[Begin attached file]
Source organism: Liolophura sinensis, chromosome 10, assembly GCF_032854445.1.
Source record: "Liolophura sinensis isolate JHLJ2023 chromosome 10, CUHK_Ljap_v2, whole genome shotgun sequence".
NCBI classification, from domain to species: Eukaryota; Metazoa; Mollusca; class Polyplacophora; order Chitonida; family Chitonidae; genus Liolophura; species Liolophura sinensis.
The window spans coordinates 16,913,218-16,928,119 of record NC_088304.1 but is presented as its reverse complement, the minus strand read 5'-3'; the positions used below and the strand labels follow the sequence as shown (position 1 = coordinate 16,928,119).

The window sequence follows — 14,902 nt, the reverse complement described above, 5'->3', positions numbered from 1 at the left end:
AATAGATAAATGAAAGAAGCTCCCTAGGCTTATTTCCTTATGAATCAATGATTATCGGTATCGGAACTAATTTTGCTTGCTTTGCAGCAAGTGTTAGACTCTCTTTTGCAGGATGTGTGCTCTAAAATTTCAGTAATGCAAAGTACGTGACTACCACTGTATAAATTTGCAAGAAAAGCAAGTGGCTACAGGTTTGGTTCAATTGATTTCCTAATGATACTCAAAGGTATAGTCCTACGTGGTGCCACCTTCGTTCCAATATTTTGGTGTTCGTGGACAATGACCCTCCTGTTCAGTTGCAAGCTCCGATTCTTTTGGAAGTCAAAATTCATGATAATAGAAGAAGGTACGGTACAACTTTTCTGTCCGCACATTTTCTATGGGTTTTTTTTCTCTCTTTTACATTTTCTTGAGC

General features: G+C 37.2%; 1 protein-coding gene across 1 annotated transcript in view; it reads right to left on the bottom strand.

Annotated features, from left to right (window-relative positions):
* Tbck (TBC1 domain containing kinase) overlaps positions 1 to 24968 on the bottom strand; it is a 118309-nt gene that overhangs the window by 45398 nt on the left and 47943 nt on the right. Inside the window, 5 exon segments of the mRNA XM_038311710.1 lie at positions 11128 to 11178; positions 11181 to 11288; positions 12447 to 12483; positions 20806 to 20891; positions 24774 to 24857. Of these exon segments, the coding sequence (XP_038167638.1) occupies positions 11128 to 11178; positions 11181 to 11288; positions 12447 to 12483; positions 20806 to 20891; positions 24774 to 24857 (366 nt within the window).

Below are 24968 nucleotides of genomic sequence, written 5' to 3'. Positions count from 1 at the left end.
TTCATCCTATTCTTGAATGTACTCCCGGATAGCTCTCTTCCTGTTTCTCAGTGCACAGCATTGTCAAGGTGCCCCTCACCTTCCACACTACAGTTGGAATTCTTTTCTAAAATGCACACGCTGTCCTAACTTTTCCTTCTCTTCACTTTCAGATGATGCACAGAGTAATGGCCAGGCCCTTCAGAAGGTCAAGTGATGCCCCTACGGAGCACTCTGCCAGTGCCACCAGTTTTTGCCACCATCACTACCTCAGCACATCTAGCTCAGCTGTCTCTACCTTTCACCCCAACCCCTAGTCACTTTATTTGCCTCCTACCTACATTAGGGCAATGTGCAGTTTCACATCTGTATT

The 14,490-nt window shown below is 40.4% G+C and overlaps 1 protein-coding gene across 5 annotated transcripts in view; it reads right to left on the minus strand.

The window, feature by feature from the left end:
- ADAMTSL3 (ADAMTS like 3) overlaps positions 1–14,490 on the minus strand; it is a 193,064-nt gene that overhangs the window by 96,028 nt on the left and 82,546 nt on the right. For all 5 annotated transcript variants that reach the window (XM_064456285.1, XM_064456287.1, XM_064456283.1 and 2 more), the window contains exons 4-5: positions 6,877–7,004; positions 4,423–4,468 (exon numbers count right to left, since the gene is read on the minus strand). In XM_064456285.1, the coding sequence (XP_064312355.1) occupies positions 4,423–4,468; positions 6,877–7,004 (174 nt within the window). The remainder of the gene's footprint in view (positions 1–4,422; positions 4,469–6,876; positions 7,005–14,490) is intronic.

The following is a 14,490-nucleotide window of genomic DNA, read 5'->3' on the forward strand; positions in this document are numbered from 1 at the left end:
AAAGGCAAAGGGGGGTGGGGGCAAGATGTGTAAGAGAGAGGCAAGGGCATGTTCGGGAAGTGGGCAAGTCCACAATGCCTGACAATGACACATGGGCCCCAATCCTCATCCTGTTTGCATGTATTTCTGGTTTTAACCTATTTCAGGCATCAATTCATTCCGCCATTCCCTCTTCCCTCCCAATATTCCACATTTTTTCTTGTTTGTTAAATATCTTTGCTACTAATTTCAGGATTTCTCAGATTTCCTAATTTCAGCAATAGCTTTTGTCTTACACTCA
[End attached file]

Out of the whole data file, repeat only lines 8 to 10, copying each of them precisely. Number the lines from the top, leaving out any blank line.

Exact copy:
Annotated features, from left to right (window-relative positions):
* Tbck (TBC1 domain containing kinase) overlaps positions 1 to 24968 on the bottom strand; it is a 118309-nt gene that overhangs the window by 45398 nt on the left and 47943 nt on the right. Inside the window, 5 exon segments of the mRNA XM_038311710.1 lie at positions 11128 to 11178; positions 11181 to 11288; positions 12447 to 12483; positions 20806 to 20891; positions 24774 to 24857. Of these exon segments, the coding sequence (XP_038167638.1) occupies positions 11128 to 11178; positions 11181 to 11288; positions 12447 to 12483; positions 20806 to 20891; positions 24774 to 24857 (366 nt within the window).

Below are 24968 nucleotides of genomic sequence, written 5' to 3'. Positions count from 1 at the left end.